A few weeks ago, AMD tried to explain in a complicated and confusing manner that it uses linear and non-linear upscaling facilitates both the preservation of the color and larger-scale features (large objects and shapes that are more easily observed by the human eye) of the image from linear upscaling as well as the preservation of finer features (e.g., curved features and features that are not effortlessly observed in low resolution) of the image from non-linear upscaling. The original (lower-res) image will pass through a linear upscaling network and a non-linear upscaling network at the same time, extracting different bits of information through each path. FSR blends these images to produce a pixel grid, then expands on each pixel for a higher-res image. After frame clean-up, you have your refurbished image. In the end, I would label this entire paragraph as a spatial upscaling technology with an added sharpening pass, as simple as that.

   

FSR Quality modeScale factorInput resolution for 2560X1440
FSR output
Input resolution for 3860×2140
FSR output
Ultra Quality1.3x1970×11082954×1662
Quality1.5x1706×9602560×1440
Balanced1.7x1506×8472259×1270
Performance2.0x1280×7201920×1080

  

FSR is open-source and will be part of GPUOpen; it can also run on Nvidia GPUs, including 10-series models that don’t support DLSS. AMD is claiming roughly a great performance increase even in the quality mode for games like Godfall on a GTX 1060, for example, boosting the frame rate from 27fps to 38fps. And that is a thing; games need to be supported as the developer needs to add the technique in the render engine. By the way, FSR is supported in Directx 11, 12, and VULKAN.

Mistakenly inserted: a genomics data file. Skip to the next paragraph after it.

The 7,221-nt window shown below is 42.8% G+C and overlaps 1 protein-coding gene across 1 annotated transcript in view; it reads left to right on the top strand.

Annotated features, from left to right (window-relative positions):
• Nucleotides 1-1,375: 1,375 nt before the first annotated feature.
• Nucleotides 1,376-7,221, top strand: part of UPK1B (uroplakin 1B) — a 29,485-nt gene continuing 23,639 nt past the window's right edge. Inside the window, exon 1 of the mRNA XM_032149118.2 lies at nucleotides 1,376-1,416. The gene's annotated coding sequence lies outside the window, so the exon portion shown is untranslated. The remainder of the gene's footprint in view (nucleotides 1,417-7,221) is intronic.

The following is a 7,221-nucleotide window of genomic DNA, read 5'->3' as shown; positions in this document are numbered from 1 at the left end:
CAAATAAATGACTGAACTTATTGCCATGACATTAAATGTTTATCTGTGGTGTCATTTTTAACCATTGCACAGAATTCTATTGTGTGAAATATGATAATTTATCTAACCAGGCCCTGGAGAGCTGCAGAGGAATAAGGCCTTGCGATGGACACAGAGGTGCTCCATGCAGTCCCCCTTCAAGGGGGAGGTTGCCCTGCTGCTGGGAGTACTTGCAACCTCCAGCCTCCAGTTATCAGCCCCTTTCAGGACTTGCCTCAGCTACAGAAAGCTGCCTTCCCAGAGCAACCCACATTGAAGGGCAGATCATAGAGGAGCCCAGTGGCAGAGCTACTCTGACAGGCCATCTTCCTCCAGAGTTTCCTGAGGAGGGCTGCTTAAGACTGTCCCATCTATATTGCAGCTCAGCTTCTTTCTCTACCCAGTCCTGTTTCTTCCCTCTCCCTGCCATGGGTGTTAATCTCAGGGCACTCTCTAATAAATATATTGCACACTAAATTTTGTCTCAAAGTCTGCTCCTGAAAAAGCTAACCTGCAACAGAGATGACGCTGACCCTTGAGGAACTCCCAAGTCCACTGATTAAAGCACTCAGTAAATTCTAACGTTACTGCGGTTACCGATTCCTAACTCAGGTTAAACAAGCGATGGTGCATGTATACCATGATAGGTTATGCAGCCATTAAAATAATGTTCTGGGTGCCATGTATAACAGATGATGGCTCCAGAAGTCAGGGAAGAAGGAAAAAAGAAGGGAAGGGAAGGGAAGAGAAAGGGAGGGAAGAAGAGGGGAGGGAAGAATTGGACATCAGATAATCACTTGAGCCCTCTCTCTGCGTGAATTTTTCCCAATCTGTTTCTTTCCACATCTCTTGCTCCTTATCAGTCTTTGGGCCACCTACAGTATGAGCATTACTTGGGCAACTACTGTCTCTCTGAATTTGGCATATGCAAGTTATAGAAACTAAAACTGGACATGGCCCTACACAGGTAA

Hardware support

This is open source, and the games that implement it will also support it on NVIDIA hardware. As it stands on AMD’s side, supported are AMD Radeon RX 6000 series cards, but also the RX 5000 series, RX 500, 400, and Vega. On NVIDIA’s side, cards running backward to pascal (GTX 1000 series) would be compatible.

Game support

I mentioned this two paragraphs ago, but one of the bigger issues with FideltyFX Super Resolution is that it’ll need to be supported within the actual game itself, so your scope of games will be limited. Starting today, it’ll be part of the OpenGPU FideltyFX suite, and history taught us that only a few games implement FidelityFX in their engine. However, there is a positive note to be made here, the tech can boost framerates significantly, not just on OC but also AMD-powered consoles. If that takes off, you’ll see more widespread support for this technology in at the very least console ports.

While NVIDIA is paving away hard and fast with DLSS getting game support. Generally speaking, it’s not any different for NVIDIA as they need to whitelist the games that support this technology. Developers will be responsible for implementing the FSR compatibility in their games. AMD announced that the first batch of FSR games is scheduled to arrive in late June, with an update coming on release day — June 22. Over 10 game developers plan on using FSR in their games and engines in 2021. So the catch is simply: Not all games will be compatible, and perhaps we should reverse this; most games, if not, the vast majority of them likely will never support it.